SINT EUSTATIUS, ONE OF THE ANTILLES
“St. Eustache eine der Antillischen insuln in Nord-America welche 1781 von den Engelländern, erobert und denen Holländern abgenommen worden /St. Eustache une des Isles d’Antilles dans l’Amerique du Nord la quelle fut prise aux Hollandois en 1781 par les Anglois” [Sint Eustatius, one of the Antilles in North America, which was conquered by the English from the Dutch in 1781.] Copper engraving made by Johann Baptist Bergmüller, published in Augsburg 1781. Coloured by a later hand. Size. 30,3 x 42,5 cm.
In the 18th century, Sint Eustatius’s geographical placement in the middle of Danish, British, French and Spanish territories, its large harborage, neutrality and status as a free port with no customs duties were all factors in it becoming a major point of transhipment of goods, and a place for trade in contraband. Sint Eustatius’s economy flourished under the Dutch by ignoring the monopolistic trade restrictions of the British, French and Spanish islands; it became known as The Golden Rock.
The island sold arms and ammunition to anyone willing to pay, and it was therefore one of the few places from which the young United States could obtain military stores. The good relationship between Saint Eustatius and the United States resulted in the so-called “First Salute”.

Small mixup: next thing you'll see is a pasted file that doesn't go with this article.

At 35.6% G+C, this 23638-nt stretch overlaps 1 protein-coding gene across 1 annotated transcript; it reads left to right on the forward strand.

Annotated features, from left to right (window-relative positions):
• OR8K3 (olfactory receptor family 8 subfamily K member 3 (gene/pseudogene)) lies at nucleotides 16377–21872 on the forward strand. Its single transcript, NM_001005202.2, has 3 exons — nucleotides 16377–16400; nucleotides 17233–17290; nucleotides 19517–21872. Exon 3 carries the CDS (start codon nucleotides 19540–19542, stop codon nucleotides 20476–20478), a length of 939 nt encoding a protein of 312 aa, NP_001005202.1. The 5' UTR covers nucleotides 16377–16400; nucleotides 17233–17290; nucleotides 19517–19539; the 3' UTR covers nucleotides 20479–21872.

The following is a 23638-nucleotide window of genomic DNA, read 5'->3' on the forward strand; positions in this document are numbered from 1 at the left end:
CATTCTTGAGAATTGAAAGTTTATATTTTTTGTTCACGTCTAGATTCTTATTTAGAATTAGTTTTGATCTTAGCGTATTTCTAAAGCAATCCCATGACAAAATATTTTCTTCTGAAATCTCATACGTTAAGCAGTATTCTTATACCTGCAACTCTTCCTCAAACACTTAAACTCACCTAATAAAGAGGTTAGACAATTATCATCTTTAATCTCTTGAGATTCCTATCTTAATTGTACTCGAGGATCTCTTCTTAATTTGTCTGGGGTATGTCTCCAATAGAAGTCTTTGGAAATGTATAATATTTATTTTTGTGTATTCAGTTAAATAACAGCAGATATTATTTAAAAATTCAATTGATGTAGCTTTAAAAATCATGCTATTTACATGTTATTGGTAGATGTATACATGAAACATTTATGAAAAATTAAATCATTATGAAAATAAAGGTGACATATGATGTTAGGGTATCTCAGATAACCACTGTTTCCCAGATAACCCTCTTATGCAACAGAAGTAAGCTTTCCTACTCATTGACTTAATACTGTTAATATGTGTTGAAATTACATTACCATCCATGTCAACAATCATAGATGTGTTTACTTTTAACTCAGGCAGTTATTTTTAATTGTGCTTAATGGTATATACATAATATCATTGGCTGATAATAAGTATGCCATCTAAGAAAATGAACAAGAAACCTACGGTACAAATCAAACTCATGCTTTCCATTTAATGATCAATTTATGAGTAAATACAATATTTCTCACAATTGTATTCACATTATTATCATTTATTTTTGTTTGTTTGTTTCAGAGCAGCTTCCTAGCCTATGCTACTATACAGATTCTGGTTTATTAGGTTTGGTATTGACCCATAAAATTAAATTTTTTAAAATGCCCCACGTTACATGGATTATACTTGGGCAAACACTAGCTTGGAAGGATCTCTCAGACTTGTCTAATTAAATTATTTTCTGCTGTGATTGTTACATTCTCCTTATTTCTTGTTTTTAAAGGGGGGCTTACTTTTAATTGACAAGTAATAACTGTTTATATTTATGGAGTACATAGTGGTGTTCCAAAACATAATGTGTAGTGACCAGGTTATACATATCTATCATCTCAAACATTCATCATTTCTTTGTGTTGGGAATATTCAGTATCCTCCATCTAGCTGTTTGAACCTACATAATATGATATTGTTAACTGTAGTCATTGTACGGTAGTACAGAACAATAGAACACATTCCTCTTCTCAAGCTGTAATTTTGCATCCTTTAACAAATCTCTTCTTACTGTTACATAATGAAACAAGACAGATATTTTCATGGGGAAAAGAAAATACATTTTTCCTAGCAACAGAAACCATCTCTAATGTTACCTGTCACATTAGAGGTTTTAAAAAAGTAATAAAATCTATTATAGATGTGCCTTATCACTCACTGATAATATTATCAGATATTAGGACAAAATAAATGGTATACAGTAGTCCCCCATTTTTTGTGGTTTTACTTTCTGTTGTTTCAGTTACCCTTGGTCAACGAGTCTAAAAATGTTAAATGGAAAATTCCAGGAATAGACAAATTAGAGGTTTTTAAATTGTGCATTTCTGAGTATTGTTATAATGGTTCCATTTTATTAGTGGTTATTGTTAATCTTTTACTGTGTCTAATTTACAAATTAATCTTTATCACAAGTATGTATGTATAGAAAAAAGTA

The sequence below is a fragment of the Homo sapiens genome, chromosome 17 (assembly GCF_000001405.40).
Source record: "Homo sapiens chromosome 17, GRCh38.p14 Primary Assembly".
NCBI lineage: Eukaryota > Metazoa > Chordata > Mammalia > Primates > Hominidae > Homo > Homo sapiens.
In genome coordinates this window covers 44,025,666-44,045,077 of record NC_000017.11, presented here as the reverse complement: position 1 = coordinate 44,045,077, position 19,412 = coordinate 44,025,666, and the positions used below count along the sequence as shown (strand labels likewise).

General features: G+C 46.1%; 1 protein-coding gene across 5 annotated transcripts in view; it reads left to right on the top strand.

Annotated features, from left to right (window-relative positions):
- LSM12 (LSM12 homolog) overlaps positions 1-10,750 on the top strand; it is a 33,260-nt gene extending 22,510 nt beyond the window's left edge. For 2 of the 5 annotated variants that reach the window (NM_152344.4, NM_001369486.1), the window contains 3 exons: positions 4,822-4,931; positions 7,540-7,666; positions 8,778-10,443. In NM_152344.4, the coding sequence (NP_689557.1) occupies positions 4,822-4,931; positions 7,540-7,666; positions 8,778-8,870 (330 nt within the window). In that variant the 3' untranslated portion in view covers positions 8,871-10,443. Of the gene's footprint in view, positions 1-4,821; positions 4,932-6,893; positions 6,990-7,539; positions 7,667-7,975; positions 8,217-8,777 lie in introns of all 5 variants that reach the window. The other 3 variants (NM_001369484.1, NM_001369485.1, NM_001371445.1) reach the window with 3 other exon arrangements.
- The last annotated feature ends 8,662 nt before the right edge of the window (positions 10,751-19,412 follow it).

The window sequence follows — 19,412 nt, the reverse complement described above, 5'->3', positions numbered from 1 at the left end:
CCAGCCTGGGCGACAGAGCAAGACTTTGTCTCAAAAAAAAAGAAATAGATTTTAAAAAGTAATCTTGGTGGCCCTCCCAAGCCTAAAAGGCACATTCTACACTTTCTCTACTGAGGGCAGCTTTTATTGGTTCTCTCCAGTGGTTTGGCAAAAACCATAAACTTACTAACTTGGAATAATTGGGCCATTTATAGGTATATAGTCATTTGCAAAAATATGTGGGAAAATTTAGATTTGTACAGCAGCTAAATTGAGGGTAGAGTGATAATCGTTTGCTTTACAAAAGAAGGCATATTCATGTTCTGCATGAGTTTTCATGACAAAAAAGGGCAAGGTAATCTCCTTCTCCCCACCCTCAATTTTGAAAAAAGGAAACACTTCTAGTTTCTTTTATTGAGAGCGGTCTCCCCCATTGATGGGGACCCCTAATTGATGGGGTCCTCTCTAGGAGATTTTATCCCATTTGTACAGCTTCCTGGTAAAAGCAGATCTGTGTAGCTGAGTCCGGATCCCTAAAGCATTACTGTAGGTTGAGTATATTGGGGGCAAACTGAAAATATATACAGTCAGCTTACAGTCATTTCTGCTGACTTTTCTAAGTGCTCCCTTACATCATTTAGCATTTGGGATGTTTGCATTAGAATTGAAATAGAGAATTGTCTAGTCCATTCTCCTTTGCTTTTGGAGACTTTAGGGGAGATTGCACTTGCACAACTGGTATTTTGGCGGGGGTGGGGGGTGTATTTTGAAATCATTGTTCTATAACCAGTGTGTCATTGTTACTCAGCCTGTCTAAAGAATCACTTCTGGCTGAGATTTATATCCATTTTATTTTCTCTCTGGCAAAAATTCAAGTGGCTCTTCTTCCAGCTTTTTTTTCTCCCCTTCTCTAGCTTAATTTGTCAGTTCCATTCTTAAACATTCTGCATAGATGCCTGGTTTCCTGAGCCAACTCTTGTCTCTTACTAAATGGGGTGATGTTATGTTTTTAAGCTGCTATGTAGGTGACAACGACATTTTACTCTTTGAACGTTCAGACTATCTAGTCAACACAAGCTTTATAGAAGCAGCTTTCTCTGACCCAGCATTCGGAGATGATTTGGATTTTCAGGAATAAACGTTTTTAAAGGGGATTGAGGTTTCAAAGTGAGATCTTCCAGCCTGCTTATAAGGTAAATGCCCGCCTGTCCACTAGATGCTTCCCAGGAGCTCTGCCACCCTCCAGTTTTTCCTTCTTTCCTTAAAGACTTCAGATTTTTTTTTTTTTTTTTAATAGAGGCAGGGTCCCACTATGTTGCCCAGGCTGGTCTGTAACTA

On November 16, 1776, the American USS Andrew Doria sailed into the anchorage below Sint Eustatius’ Fort Oranje, flying the Continental Colors of the fledgling United States. It announced his arrival by firing a thirteen gun salute, one gun for each of the thirteen American colonies in rebellion against Britain. Governor Johannes de Graaff replied with an eleven-gun salute from the cannons of Fort Oranje (international protocol required two guns fewer to acknowledge a sovereign flag). It was the first international acknowledgment of American independence. The Andrew Doria had arrived to purchase munitions for the American Revolutionary forces. She was carrying a copy of the Declaration of Independence which was presented to Governor De Graaff.
The British took the Andrew Doria incident seriously, and protested bitterly against the continuous trade between the United Colonies and Sint Eustatius. Nearly half of all American Revolutionary military supplies were obtained through Sint Eustatius and nearly all American communications to Europe first passed through the island.
Britain declared war on the Dutch Republic and had outfitted a massive battle fleet to take and destroy the weapons depot and vital commercial centre that St. Eustatius had become. February 3, 1781, the fleet appeared before Sint Eustatius prepared to invade and the Dutch surrendered.
Ten months later, the island was conquered by the French, allies of the Dutch Republic in the war. The Dutch regained control over the island in 1784.
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